Faces young and old, some creased with lines of hardship, others touched pink by rays of English sun, messages in marker pens on cardboard held up high above their heads. A lady in her fifties full of common sense and elegance grips a tannoy to her mouth and demands to know, ‘How can you lie when you decide to send planes over innocent people and put bombs on them?!’ In Liverpool a blond young man, his words passionate, his manner cool, holds the attention of a crowd assembled with less thirty-six hours notice, ‘In our greatest hour of need in 1945 the Labour Party went out into the community, went out into the workplaces, spoke to the people and the solution was collectively coming together to build an NHS, to build public services, to give our children education. These are the ideals that we still believe in, and these are what we have to fight for.’
In the ten days after Hilary Benn expressed no confidence and triggered a coup, over thirty thousand people across Britain had turned out for Corbyn. The organisers I spoke to were astonished. Dawn from Momentum Cornwall couldn’t believe it when a hundred and sixty people gathered in Penzance, ‘It’s a very small town. When we do events we expect around fifty.’ In Hull, five hundred attended a public meeting, some for the first time. Gary reported it as one of the biggest political meetings for many years ‘This is a battle for the future of the Labour Party and ordinary members must win’ he told me forcefully during a conversation over the phone, ‘There is no support in Hull for a coup against Jeremy’. Sixty-thousand people joined the Labour Party that week. By mid-July, it had risen to a hundred and twenty thousand.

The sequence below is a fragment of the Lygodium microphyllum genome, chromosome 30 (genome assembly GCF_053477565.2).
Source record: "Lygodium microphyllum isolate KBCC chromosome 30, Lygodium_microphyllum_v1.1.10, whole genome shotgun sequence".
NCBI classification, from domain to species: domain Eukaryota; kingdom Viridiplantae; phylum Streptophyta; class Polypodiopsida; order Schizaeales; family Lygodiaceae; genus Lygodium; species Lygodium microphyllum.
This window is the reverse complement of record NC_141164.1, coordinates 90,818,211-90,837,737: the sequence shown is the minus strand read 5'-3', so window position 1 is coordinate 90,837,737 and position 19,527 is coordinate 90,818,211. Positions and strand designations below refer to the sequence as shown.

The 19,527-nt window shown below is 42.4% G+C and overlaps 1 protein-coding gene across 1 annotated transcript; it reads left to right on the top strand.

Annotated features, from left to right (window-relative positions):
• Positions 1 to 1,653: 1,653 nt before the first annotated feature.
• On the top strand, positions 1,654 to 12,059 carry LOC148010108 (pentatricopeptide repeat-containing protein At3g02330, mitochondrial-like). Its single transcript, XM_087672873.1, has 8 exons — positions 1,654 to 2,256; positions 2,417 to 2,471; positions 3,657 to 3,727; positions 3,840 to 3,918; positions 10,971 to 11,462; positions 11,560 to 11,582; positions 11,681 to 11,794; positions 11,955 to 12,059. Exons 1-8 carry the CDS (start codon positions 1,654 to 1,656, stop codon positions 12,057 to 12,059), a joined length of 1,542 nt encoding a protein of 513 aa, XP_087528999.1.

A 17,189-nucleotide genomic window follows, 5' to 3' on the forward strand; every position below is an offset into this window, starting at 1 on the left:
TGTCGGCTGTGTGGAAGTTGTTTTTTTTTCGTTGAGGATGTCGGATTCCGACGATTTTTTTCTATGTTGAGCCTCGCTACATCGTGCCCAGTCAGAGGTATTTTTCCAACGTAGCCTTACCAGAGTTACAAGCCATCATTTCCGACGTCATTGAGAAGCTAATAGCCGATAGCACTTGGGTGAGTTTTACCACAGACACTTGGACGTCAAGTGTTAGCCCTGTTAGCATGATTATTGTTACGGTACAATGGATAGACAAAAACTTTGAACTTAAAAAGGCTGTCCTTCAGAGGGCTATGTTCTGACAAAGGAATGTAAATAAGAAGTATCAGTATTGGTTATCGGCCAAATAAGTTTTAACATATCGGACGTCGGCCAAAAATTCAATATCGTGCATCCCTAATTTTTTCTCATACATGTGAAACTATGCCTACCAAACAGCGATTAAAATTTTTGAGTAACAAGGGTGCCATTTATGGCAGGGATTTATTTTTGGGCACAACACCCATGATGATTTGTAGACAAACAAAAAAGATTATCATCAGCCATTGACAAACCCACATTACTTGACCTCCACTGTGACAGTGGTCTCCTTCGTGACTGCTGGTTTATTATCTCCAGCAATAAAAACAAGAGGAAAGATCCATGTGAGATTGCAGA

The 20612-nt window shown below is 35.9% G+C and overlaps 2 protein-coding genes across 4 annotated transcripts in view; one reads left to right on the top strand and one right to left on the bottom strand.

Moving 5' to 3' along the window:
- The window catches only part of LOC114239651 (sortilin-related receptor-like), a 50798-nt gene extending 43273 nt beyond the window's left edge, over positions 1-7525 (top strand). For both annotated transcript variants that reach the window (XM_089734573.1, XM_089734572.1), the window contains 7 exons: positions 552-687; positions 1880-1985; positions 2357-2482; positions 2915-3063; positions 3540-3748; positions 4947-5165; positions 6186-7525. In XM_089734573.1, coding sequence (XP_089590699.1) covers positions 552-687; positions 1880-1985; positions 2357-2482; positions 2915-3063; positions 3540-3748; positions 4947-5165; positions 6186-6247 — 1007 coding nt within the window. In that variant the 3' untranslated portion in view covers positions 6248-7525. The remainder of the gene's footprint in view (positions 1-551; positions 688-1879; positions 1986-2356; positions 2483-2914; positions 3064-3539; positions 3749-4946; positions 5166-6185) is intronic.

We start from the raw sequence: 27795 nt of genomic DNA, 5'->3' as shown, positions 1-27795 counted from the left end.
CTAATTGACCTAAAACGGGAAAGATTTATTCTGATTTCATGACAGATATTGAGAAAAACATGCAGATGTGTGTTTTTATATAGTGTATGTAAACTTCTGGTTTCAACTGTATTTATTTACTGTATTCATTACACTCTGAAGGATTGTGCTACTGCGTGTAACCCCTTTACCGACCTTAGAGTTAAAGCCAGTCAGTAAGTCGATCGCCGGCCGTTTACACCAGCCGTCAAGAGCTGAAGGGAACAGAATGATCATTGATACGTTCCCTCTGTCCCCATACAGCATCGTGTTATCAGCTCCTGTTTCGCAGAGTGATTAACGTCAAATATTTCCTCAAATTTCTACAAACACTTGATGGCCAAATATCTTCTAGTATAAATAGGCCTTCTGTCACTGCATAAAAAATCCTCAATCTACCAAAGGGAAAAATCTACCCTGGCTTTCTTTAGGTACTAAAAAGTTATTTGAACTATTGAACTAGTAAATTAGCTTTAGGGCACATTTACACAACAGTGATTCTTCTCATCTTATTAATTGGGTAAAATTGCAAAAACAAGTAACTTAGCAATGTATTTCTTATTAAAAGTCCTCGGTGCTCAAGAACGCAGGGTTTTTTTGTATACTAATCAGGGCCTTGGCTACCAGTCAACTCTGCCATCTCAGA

Now I had these photographs and videos, what was I going to do with them? I decided to consult with Santiago. Although only twenty-four, Santiago emits the wisdom of an elder. Surveying the flows and currents of the office floor, he smiles as I sit down beside him at his corner desk. ‘Santi, I need filmmakers,’ I begin. ‘We’ve got those’ his words trip lightly and before I know it, an email call has gone out to Momentum members asking filmmakers to get in touch. From across the country, editors, directors, camera men, camera women, animators, sound technicians, actors, poets, composers – you name it – took up the call. Off-shoots of Momentum had already popped up all over the place: Momentum Arts, Momentum Kids, Momentum Women, Momentum Rock & Roll Socials, Momentum Football and now my contribution, Momentum TV.
I wanted to meet artists whose work reflected this burgeoning grassroots political movement. Down in Bristol, where Momentum groups design apps for mass online political engagement, I met John D’Oh, an unassuming West Country lad whose graffiti of Corbyn sprayed all the way from Weston-Super-Mare to London. On Brick Lane, we used it a backdrop for a poetry performance by up-and-coming Liverpudlian singer, Louisa Roach.